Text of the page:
Review - 'Cake' by Benjamin Low (Viddsee Series)

SINdie continues with its weekly regular reviews of selected short films from Viddsee, an online platform for filmmakers and watchers of Southeast Asian Films. 

Arthur is a security guard who is literally pushed to the brink of life by supposedly financial woes. The film opens with a tight shot of his shoes on the edge of a building with the blurry background of the passing traffic below, immediately establishing the portrait of a troubled soul. Through the further exposition of his boss’ bullying, we are conditioned to expect a tale of class struggle and victimization. But its turns not to be one.

This short film, as enigmatic as its title ‘Cake’, takes a genre turn before we get comfortable.  Arthur receives a phone call from a stranger speaking in a cold American-accented monotone asking him to switch off the security camera system for 10 minutes in exchange for a sum of money. The effect of this seems at once mystifying and even incredulous – an unexplainable American presence in a remote industrial part of Singapore. But at the same time, it also seems like a fan-boy transplant of Hollywood into an otherwise modestly-scaled film. And does director Benjamin Low manage to pull off a ‘Hollywood in the middle of Tuas’ thriller? It seems so.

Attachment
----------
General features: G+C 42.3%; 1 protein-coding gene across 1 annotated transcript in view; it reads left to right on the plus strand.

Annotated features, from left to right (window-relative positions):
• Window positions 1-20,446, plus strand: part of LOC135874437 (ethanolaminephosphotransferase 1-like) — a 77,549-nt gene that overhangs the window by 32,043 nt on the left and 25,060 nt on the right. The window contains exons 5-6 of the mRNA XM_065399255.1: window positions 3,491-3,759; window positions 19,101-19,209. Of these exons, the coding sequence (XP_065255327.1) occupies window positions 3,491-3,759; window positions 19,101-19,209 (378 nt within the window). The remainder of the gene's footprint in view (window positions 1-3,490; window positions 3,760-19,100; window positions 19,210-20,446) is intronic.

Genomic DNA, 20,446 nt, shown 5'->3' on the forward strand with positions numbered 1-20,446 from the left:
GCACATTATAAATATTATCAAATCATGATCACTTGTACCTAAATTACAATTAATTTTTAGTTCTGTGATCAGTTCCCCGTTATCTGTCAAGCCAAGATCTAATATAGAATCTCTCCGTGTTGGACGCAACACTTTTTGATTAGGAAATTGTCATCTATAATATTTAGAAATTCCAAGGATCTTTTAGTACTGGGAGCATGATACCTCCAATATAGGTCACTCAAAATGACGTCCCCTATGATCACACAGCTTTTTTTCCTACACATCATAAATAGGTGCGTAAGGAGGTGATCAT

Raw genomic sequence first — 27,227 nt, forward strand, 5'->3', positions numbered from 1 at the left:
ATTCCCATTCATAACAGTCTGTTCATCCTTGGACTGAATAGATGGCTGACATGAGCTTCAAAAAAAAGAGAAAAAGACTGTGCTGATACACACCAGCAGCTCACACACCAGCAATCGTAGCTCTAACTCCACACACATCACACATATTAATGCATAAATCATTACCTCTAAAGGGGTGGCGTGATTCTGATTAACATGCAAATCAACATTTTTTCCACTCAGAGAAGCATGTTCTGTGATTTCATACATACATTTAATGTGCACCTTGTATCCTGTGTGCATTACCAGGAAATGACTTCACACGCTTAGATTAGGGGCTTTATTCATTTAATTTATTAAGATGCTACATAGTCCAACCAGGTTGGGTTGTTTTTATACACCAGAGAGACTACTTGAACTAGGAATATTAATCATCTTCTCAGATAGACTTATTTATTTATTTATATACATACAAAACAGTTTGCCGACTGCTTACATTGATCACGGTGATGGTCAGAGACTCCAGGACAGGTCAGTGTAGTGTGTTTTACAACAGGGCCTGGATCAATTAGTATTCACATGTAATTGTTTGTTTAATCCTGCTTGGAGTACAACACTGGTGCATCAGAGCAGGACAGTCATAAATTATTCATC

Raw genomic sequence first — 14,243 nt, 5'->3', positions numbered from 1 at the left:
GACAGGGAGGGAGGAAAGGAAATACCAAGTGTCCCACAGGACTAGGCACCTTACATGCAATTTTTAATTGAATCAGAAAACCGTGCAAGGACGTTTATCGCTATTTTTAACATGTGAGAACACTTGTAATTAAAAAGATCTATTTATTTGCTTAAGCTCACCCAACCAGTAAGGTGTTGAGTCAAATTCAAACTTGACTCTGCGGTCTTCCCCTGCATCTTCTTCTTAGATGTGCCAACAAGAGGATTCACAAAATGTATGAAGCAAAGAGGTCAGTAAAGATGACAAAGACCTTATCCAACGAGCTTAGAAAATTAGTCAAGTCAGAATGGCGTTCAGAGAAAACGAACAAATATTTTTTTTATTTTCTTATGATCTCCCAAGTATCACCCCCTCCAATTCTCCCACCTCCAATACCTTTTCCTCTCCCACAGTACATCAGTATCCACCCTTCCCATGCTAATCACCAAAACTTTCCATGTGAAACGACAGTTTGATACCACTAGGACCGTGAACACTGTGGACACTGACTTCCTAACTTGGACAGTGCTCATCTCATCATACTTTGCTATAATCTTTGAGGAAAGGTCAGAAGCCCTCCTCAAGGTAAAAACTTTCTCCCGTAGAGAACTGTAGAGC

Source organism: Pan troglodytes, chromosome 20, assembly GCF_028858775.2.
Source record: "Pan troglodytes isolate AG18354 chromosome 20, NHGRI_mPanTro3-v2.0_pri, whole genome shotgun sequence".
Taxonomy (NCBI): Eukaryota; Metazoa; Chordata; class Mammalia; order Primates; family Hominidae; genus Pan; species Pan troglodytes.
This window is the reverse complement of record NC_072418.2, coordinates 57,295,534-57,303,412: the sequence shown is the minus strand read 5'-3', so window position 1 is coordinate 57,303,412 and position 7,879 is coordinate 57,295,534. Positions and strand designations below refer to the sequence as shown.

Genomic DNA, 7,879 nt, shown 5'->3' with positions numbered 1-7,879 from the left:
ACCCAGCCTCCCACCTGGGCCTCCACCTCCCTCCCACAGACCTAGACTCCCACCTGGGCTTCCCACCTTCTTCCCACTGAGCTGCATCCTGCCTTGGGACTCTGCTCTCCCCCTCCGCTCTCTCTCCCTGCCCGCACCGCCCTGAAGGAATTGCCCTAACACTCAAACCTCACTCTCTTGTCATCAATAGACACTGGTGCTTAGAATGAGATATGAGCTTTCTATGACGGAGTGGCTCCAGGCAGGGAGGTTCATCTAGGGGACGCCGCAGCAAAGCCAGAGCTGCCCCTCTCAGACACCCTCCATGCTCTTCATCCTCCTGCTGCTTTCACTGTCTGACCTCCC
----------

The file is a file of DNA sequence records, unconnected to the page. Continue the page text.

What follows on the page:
At the very core, Benjamin gets a good grip of the moral dilemma that underpins the character, positioning Arthur a flawed protagonist who is walking the tightrope between seeking sustenance and greed, and vacillating between conformity and retaliation. Though starkly fictional in its plot, the scenes depicted are as local as they can get, drawing us closer to the situation and characters. Nick, the sidekick, provides an effective counterpoint to Arthur’s thoughts and action. Finally, the film manages to raise your adrenalin with its evenly-paced build-up and dashes of surprises. And the director does not forget to end with a bang, literally and an actual pay-off to the film’s title.

This film is not without its flaws though. Arthur speaks in a crisp, articulate, news-reader-like English. Cinematography is unimaginative and the boss is a bit of a caricature. Even the classic piano tune overlay at the beginning of the film seemed a little pseudo-arthouse. But get past these and you will realise the film gets the hang of a thriller genre pretty well.

Review by Jeremy Sing

Watch the full short film here on Viddsee


About Viddsee

Viddsee is an online video platform for filmmakers and audience of Southeast Asian short films. Built and designed by engineers and filmmakers, Viddsee enables users to easily discover, watch and share stories from Southeast Asia on their desktop and mobile devices. Our vision is to continually grow the community of short film audiences to enable a wide and accessible market reach for short films and become the leading micro-cinema platform for Asia.
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